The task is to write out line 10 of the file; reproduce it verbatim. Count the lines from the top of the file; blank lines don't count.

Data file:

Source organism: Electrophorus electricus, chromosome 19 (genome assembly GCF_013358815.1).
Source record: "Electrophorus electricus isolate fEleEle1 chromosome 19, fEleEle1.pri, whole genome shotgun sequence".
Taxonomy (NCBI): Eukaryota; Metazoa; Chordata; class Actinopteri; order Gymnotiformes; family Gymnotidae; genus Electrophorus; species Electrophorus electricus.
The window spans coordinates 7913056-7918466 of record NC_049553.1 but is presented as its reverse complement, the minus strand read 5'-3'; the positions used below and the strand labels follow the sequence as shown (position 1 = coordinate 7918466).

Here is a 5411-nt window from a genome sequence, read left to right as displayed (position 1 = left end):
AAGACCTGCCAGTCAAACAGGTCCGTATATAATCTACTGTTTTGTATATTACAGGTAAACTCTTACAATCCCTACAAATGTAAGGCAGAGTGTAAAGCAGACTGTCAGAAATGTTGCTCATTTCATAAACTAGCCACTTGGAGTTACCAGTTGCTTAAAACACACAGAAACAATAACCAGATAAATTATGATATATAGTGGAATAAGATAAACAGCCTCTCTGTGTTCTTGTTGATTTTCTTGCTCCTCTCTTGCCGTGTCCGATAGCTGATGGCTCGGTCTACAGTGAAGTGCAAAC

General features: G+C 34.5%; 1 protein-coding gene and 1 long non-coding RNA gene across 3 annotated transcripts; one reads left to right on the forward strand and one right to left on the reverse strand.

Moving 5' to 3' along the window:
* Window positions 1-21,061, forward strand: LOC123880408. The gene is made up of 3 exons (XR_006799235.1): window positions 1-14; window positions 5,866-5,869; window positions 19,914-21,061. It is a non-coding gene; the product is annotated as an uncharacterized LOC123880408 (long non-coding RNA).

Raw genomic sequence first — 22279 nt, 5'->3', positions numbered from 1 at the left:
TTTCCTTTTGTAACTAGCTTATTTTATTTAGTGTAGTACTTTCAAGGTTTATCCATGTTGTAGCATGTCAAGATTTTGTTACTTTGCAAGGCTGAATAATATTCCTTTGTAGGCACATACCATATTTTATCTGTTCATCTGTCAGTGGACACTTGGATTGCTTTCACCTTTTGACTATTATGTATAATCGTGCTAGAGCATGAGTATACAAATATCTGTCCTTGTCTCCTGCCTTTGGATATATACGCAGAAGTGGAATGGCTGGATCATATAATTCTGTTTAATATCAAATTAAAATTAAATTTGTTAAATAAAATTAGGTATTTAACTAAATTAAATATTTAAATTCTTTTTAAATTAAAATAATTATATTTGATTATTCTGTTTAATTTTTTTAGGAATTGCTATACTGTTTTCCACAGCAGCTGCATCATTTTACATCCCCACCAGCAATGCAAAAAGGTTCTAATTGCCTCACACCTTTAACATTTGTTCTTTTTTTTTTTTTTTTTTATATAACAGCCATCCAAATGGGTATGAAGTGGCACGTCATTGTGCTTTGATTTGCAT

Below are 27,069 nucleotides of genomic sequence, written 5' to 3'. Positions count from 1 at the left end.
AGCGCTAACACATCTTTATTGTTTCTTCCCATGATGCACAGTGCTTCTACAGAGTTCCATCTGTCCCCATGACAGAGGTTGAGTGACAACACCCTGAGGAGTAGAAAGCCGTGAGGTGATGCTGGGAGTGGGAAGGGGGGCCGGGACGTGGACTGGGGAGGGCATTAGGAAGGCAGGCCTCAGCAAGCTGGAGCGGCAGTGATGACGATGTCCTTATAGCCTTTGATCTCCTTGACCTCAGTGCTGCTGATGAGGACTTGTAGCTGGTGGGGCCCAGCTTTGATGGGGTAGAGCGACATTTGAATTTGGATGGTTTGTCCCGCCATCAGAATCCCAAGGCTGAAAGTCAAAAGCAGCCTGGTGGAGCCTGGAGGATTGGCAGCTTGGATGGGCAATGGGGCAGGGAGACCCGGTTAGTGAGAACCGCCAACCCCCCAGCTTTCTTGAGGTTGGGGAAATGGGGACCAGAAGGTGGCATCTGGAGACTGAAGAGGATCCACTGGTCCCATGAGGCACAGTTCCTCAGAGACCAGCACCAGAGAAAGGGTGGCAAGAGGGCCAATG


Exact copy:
Raw genomic sequence first — 22279 nt, 5'->3', positions numbered from 1 at the left: